The number of 1400 dolphins killed and images of blood-red seas have sparked debate over the traditional whaling.
1400 dolphins, known as white-sided dolphin, have been killed in the Faroe Islands in a single operation, which is heavily criticized by environmental groups.
The Faroese radio and television, Kringvarp Føroya (KVF), reported that over 1400 dolphins were killed on Sunday evening in Skálafjord.
Even a former senior member of the Faroese association for whaling tells KVF that killing such a large number is too much.
It is now time to take a serious discussion about whether the hunt should be allowed, he said in a statement, according to KVF, which does not state the name of the former leading member of the association.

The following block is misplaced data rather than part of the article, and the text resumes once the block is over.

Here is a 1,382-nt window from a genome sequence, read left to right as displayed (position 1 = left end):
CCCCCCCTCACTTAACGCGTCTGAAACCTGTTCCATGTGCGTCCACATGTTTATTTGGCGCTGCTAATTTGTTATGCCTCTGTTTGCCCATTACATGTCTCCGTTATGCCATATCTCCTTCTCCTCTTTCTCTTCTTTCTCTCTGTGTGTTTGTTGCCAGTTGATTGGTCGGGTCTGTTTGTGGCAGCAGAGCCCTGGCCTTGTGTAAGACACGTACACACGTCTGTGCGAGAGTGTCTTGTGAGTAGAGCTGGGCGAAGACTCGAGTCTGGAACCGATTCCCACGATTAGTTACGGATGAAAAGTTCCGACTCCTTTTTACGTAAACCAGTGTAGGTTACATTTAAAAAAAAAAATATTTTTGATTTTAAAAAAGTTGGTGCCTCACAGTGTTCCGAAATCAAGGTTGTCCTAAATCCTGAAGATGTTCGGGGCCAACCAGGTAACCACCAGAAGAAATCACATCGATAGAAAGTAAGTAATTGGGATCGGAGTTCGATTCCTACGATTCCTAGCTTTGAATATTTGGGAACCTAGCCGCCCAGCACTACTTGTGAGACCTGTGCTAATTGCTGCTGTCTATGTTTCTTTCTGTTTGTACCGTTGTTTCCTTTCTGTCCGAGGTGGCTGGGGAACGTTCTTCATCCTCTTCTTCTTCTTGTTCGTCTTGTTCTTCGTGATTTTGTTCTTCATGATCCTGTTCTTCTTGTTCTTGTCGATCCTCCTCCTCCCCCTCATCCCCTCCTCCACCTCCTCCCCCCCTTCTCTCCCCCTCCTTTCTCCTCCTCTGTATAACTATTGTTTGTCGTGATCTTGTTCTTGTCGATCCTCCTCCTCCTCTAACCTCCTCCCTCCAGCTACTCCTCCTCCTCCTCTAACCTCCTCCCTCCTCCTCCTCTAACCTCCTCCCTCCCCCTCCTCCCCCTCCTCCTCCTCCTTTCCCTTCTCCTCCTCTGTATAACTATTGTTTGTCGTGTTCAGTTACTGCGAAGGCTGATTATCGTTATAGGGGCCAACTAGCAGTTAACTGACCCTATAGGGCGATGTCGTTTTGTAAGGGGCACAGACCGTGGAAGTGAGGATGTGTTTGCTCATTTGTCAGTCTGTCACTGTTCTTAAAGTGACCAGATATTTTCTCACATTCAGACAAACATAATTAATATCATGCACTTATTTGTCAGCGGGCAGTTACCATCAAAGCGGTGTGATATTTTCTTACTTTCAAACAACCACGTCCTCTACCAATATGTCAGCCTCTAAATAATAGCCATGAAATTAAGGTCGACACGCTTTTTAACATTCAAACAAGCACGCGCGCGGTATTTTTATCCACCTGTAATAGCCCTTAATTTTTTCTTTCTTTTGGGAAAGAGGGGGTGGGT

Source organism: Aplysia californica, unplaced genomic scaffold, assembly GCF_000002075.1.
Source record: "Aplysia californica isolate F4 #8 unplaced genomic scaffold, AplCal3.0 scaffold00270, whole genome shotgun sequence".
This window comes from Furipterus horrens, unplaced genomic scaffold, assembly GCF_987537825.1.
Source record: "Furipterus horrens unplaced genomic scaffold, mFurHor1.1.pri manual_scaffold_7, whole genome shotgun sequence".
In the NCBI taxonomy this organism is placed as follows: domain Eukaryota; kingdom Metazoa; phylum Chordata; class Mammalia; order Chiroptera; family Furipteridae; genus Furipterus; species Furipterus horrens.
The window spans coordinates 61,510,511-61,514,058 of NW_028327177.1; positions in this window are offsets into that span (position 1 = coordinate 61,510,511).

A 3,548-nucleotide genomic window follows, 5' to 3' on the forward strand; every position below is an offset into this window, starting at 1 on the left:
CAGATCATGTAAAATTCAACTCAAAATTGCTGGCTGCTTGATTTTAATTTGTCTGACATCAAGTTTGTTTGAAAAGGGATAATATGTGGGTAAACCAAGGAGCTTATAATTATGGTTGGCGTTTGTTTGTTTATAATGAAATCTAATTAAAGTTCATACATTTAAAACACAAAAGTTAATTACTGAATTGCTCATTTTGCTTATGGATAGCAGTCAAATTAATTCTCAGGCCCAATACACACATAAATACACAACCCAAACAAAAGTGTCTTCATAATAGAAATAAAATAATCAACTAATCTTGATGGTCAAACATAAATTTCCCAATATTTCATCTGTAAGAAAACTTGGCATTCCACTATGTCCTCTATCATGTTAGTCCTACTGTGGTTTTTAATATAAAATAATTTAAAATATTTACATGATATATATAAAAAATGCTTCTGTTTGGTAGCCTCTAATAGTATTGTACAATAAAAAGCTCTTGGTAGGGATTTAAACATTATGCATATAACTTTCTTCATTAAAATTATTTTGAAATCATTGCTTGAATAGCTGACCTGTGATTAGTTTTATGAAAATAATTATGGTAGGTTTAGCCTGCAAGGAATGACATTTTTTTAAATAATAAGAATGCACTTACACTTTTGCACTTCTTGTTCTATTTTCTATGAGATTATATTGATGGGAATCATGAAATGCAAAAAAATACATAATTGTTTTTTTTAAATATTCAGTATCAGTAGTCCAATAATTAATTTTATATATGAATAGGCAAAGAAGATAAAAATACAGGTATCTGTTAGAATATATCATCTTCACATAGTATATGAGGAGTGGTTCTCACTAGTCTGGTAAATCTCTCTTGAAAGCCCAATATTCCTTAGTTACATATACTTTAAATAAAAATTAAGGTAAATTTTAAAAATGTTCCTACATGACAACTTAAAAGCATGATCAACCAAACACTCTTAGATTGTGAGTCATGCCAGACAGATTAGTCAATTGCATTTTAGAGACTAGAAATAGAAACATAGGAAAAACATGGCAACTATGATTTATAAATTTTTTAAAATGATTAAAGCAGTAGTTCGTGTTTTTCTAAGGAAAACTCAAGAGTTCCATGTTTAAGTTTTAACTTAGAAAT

The environmental organization Sea Shepherd has posted video footage on Facebook of the blood-red water in the fjord, where more than 1400 dolphins were killed by men and pulled up on a beach.
The environmental group said that never before has such a large number of dolphins were killed in a single operation in the Faroe Islands.
The dolphin is a beautiful mammal that you can admire – and should not be seen being pulled up on a bloody beach, writes a critic on Facebook.
The hunt is meaningless and obviously causes great suffering to the animals. Here a limit was exceeded and a new dimension in the hunt was reached, it is stated in another criticism from the maritime protection organization OceanCare.
Whaling started in the Faroe Islands as early as the Viking Age. Humpback whales or dolphins were driven into a fjord or bay and slaughtered, after which the meat was distributed among the participants.